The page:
The hidden risks for heart disease
Heart disease is a leading cause of death for adults in the US, yet it is also one of the most preventable. Many of the risk factors can be reduced with lifestyle changes, but too many people don’t realize they are at risk. There may be several risks for heart disease you may not know you have. What are some of the hidden risks for heart disease?
Some medical conditions that increase the risk of heart disease can only be identified through regular health screenings. Taking time to complete a screening and to review your results with a doctor will help you be aware of your risk and potentially prevent heart disease.
- High blood pressure – A person with high blood pressure typically has no symptoms; measuring blood pressure is the only way to know whether it is in a healthy range. However, it is possible to lower high blood pressure with lifestyle changes and medicine.
- High cholesterol – If a person consumes more cholesterol than the body needs, it can build up in the heart’s arteries. When cholesterol builds up, the arteries narrow, decreasing the flow of blood to the body. Like high blood pressure, high cholesterol does not have symptoms, so it is important to get it checked regularly.
- Diabetes – People diagnosed with diabetes are at greater risk of death from heart disease, so it is important to monitor glucose and HbA1c, two measures of diabetes risk.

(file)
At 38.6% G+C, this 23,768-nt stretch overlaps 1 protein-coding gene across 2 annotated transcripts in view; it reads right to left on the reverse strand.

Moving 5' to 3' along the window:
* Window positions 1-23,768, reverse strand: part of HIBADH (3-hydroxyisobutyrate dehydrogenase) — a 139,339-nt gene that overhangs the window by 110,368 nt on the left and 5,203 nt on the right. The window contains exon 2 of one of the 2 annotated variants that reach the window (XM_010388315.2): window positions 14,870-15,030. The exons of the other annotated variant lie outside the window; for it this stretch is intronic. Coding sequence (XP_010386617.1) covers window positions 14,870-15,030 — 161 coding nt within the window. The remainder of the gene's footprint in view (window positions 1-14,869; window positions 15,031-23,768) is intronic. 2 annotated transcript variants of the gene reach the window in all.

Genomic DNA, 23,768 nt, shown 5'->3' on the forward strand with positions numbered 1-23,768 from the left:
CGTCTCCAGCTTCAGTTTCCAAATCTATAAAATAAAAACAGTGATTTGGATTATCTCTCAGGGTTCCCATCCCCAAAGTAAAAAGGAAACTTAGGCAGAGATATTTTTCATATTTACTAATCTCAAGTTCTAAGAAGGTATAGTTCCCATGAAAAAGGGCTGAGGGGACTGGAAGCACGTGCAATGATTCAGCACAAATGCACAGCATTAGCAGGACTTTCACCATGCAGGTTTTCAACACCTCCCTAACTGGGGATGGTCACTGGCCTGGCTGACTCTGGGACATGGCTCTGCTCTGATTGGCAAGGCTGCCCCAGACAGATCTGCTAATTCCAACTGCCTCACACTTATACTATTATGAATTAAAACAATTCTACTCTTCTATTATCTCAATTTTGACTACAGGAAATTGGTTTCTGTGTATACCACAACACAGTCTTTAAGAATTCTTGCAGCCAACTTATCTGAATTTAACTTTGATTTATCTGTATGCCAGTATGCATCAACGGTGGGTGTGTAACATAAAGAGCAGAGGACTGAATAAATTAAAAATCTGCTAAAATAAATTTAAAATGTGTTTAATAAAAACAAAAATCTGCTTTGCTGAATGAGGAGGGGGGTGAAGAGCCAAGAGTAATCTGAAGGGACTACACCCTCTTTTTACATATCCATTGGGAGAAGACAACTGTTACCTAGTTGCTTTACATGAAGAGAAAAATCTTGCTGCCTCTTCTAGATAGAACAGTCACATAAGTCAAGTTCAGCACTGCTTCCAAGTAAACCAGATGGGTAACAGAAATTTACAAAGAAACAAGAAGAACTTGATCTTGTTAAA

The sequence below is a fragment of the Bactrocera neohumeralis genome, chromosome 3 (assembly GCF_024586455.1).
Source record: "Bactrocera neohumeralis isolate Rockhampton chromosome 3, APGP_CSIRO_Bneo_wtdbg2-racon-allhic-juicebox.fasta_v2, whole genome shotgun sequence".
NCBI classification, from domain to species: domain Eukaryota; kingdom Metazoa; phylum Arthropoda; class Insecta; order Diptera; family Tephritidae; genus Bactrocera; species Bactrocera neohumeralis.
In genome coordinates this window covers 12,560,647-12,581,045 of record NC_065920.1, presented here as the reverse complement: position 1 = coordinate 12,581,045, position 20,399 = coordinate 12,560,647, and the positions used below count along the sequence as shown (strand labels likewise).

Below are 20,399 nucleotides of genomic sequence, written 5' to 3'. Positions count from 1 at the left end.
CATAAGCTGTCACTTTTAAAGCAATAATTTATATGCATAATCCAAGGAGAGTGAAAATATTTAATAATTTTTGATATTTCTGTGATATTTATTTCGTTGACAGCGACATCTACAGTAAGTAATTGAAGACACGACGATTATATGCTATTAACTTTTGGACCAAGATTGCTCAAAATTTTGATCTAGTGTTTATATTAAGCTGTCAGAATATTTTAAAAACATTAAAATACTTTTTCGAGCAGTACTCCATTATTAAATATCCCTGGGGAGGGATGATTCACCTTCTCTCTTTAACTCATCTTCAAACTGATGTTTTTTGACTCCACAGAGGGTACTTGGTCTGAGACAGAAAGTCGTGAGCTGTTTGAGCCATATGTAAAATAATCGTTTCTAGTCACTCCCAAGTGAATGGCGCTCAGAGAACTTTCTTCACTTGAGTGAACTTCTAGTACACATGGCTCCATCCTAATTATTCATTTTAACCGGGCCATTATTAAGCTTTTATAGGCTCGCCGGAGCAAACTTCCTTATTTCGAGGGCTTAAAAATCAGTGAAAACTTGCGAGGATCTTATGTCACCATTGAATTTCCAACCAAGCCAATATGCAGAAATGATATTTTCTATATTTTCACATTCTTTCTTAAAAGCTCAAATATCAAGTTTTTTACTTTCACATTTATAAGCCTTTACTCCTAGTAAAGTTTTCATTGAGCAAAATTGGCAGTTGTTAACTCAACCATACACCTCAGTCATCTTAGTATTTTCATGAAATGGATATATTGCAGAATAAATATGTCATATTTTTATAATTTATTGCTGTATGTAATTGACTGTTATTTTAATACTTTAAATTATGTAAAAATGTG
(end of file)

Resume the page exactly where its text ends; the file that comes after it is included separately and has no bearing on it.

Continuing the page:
Some of the lifestyle choices that individuals make may unknowingly put them at increased risk of heart disease.
- Poor eating habits – Regularly eating foods rich in saturated fat and cholesterol may lead to an increased risk of heart disease. Additionally, eating too much salt can increase blood pressure.
- Sedentary lifestyle – Not getting enough physical activity can raise the risk of heart disease. Aim for 30 minutes of moderate exercise every day.
- Excess stress – Everyone experiences stress, but stress that is not well managed may lead to high blood pressure, and it is possible for extreme stress to trigger a heart attack.
- Inadequate sleep – Not getting adequate sleep may increase the risk of high blood pressure, obesity, and diabetes, all of which are risk factors for heart disease. Most adults need between 7 and 9 hours of sleep each night.
Some habits are known to be unhealthy, but why they are unhealthy may be less clear. Habits such as smoking or drinking too much alcohol can impact an individual’s risk for heart disease.
- Excessive alcohol use – Drinking too much may lead to high blood pressure and can increase an individual’s risk for heart disease. What is too much? According to the CDC, women should drink no more than one drink per day, and no more than 2 drinks per day for men.
- Tobacco use – Smoking can cause damage to the heart and blood vessels, and nicotine can increase blood pressure. However, if you quit using tobacco, your risk of heart disease begins to decrease right away.
There are numerous health factors that may contribute to heart disease risk. Some, such as smoking, are less surprising, while others, such as having high blood pressure, aren’t as easy to recognize. Understanding these factors is important so individuals can identify the potential risks they may have and make the lifestyle changes necessary to reduce them.
What is one heart disease risk that you can identify and take steps to reduce?